Safe and Secure Internet Gambling Initiative to Rep. Barton: Allow Credit Card Deposits

John Mehaffey August 8, 2013 3461 Reads

Representative Joe Barton (R-TX) introduced the Poker Freedom Act last month.  This bill would create federal framework for a national online poker system.  The spirit of the bill has wide support from the online poker industry.   The Safe and Secure Internet Gambling Initiative took exception to a portion of Section 107 that states:

PROHIBITION ON THE USE OF CREDIT CARDS FOR INTERNET POKER.

—No licensee, no person operating on behalf of a licensee, and no person accepting payment for or settlement of a bet or wager who intends to transmit such payment to a person licensee, may accept a bet or wager or payment for or settlement of a bet or wager that is transmitted or otherwise facilitated with a credit card (as defined in section 5362(11) of title 31, United States 21 Code).

No other deposit options are specifically excluded in the Poker Freedom Act.

In a letter to Rep. Barton, Michael Waxman of the Safe and Secure Internet Gambling Initiative asks for this proposed ban on credit card deposits to be reconsidered.  Waxman states:

The Ban would leave consumers at greater, not lesser, risk due to protections credit cards have compared to other payment vehicles.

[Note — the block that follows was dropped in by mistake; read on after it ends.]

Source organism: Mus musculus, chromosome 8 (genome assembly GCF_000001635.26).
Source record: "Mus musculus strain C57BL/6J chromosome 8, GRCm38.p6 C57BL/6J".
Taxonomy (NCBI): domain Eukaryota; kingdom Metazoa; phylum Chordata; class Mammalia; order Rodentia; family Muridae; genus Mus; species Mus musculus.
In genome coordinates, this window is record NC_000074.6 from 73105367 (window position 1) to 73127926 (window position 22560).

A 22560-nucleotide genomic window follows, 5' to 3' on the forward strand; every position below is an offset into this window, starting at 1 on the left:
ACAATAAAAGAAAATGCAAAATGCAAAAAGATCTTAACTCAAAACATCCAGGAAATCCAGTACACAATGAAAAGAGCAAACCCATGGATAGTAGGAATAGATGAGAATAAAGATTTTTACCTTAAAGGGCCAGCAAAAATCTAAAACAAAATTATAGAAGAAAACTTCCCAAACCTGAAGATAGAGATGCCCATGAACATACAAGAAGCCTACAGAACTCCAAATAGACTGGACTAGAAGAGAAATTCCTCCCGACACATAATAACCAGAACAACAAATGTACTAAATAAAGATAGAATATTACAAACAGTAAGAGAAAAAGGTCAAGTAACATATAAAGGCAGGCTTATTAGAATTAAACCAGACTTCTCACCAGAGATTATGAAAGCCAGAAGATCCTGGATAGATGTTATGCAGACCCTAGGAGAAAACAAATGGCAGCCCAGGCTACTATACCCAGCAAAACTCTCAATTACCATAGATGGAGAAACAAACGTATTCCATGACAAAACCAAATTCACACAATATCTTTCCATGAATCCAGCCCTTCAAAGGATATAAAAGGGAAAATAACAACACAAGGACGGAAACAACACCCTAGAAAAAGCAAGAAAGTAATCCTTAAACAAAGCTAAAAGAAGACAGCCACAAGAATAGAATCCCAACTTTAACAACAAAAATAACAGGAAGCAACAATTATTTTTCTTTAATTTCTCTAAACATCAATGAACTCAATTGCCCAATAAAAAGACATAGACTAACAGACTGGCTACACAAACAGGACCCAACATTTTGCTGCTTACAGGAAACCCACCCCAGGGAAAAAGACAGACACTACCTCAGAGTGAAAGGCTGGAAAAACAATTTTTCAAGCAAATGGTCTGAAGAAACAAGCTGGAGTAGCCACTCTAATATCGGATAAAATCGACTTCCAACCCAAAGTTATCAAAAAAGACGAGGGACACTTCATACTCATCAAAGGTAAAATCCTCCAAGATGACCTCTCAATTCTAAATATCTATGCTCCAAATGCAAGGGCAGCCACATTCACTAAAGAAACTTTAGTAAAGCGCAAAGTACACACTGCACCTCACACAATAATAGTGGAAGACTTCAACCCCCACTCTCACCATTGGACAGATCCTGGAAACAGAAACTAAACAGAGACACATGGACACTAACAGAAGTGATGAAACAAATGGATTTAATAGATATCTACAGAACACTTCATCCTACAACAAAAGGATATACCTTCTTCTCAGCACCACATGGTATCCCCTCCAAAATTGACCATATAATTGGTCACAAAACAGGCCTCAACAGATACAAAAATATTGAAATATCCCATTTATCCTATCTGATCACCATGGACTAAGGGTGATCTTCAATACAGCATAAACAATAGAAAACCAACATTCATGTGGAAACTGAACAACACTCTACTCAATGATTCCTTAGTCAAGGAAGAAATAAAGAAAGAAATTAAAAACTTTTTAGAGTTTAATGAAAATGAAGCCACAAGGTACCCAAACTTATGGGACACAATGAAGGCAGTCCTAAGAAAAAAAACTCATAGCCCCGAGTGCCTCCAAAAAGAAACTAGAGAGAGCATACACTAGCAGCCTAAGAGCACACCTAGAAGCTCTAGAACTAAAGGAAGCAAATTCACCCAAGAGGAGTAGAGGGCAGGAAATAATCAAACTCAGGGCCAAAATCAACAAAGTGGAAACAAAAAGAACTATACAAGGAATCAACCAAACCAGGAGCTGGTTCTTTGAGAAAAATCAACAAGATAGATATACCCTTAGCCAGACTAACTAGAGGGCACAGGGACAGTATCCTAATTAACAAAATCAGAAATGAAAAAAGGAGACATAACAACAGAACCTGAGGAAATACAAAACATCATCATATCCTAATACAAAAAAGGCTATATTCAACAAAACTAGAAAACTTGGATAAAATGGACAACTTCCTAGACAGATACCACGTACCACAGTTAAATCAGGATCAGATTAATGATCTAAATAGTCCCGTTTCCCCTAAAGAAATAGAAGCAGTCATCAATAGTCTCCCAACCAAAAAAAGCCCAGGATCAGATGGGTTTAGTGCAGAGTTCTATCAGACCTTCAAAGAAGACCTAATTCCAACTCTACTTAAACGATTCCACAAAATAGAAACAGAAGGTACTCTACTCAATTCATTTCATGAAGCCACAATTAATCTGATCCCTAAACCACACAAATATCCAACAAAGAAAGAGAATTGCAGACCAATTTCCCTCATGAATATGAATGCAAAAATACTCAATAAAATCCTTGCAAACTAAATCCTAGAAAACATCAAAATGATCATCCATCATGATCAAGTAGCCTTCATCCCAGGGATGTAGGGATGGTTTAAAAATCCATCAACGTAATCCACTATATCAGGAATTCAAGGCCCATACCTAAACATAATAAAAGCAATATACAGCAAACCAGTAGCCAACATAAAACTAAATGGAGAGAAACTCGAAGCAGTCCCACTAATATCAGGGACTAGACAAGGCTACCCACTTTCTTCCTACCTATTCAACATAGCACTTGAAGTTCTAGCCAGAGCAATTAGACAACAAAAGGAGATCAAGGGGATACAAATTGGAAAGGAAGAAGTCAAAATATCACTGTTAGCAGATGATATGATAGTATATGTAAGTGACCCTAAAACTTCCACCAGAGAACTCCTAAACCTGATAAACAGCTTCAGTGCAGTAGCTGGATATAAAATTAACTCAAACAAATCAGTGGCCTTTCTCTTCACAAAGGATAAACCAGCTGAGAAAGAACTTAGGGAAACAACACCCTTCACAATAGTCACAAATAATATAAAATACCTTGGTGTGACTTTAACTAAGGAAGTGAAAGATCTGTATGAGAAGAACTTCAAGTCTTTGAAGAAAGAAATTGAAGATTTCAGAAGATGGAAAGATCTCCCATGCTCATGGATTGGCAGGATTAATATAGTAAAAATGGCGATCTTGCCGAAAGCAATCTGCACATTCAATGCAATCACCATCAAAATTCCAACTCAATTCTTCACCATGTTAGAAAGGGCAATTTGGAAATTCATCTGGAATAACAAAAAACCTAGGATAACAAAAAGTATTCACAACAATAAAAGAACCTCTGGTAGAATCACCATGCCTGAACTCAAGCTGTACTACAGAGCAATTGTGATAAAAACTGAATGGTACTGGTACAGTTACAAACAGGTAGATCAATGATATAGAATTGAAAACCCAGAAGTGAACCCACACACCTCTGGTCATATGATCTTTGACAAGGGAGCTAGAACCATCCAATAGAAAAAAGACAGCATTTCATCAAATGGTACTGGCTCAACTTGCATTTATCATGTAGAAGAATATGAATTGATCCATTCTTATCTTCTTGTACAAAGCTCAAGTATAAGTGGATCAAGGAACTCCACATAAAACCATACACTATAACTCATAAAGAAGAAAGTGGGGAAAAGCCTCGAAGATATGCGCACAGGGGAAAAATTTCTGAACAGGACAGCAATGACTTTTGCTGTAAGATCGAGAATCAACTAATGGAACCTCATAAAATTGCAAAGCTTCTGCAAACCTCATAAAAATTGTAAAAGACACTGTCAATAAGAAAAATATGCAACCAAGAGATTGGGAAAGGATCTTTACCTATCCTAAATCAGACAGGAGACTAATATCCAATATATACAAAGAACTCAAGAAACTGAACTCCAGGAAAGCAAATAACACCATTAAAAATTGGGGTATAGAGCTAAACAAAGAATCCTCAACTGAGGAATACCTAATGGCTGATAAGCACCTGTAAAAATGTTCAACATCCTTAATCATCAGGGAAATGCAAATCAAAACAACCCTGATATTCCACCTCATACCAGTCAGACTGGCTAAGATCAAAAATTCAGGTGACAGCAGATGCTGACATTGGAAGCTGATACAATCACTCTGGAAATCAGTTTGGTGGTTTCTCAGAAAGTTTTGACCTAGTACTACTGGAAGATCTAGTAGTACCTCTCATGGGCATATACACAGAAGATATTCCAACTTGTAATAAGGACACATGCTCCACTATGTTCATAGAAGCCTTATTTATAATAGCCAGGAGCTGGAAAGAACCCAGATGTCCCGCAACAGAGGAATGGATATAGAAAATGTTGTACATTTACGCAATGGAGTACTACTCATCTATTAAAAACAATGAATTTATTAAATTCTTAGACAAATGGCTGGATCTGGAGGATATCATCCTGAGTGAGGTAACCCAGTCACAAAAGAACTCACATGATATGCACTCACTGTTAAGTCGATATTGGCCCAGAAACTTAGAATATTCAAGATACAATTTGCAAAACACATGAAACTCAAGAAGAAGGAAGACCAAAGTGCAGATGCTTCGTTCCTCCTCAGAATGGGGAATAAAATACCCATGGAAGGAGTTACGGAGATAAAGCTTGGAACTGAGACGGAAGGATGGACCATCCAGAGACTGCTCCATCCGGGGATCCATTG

The letter makes four points as to why the Safe and Secure Internet Gambling Initiative feels that credit cards would provide consumer protections that may not otherwise be available through other methods.

Protection Against Fraud and Identity Theft

Credit card account holders are only responsible for $50 in liability due to fraud if a transaction is reported to the issuing bank within 60 days.  Bank account holders only have a $50 fraud liability if a transaction is discovered within two days, otherwise a bank fraud victim would be obligated to cover the first $500 in transactions.

“In light of these differences, consumers are much better protected from fraud through credit card use than they are if someone accesses their bank account with a debit card or ACH transaction.

Ability to Detect Unusual Activity

Credit card issuers are known to question card holders about transactions that appear to be suspicious using a formula that flags unusual activity.  This will provide an additional layer of protection that may not be found using ewallets or bank accounts to make an online poker deposit.

Protection Against Underage Gambling and Gambling from Prohibited Locations

“The credit card transaction has flexibility to accommodate data elements to signify the age of the cardholder and location of the computer device that authorized the transaction.”

Credit card processors often use codes to identify transactions to the issuing bank.  The current code for unregulated online gambling is 7995.  Using this or a similar code on regulated online gambling transactions would help prevent underage and excluded players from being able to make a deposit.  Ewallet, bank wires and electronic funds transfers do not currently offer this same protection.